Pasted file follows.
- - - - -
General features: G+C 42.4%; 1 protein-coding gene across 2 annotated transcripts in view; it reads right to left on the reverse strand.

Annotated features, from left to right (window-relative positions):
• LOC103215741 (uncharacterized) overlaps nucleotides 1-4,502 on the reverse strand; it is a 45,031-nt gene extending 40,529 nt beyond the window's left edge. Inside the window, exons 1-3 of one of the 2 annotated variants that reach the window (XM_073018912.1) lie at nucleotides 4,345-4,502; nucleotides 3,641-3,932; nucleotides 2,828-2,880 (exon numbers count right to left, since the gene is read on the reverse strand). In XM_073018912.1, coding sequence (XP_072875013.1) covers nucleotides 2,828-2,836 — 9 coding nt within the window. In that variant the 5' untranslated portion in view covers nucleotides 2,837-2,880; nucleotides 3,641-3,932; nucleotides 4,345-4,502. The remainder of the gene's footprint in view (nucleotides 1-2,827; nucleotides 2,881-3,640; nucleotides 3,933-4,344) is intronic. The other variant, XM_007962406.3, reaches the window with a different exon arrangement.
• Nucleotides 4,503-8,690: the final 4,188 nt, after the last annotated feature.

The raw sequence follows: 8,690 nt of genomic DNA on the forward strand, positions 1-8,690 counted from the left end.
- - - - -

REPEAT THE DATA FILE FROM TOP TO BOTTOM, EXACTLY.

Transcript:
General features: G+C 42.4%; 1 protein-coding gene across 2 annotated transcripts in view; it reads right to left on the reverse strand.

Annotated features, from left to right (window-relative positions):
• LOC103215741 (uncharacterized) overlaps nucleotides 1-4,502 on the reverse strand; it is a 45,031-nt gene extending 40,529 nt beyond the window's left edge. Inside the window, exons 1-3 of one of the 2 annotated variants that reach the window (XM_073018912.1) lie at nucleotides 4,345-4,502; nucleotides 3,641-3,932; nucleotides 2,828-2,880 (exon numbers count right to left, since the gene is read on the reverse strand). In XM_073018912.1, coding sequence (XP_072875013.1) covers nucleotides 2,828-2,836 — 9 coding nt within the window. In that variant the 5' untranslated portion in view covers nucleotides 2,837-2,880; nucleotides 3,641-3,932; nucleotides 4,345-4,502. The remainder of the gene's footprint in view (nucleotides 1-2,827; nucleotides 2,881-3,640; nucleotides 3,933-4,344) is intronic. The other variant, XM_007962406.3, reaches the window with a different exon arrangement.
• Nucleotides 4,503-8,690: the final 4,188 nt, after the last annotated feature.

The raw sequence follows: 8,690 nt of genomic DNA on the forward strand, positions 1-8,690 counted from the left end.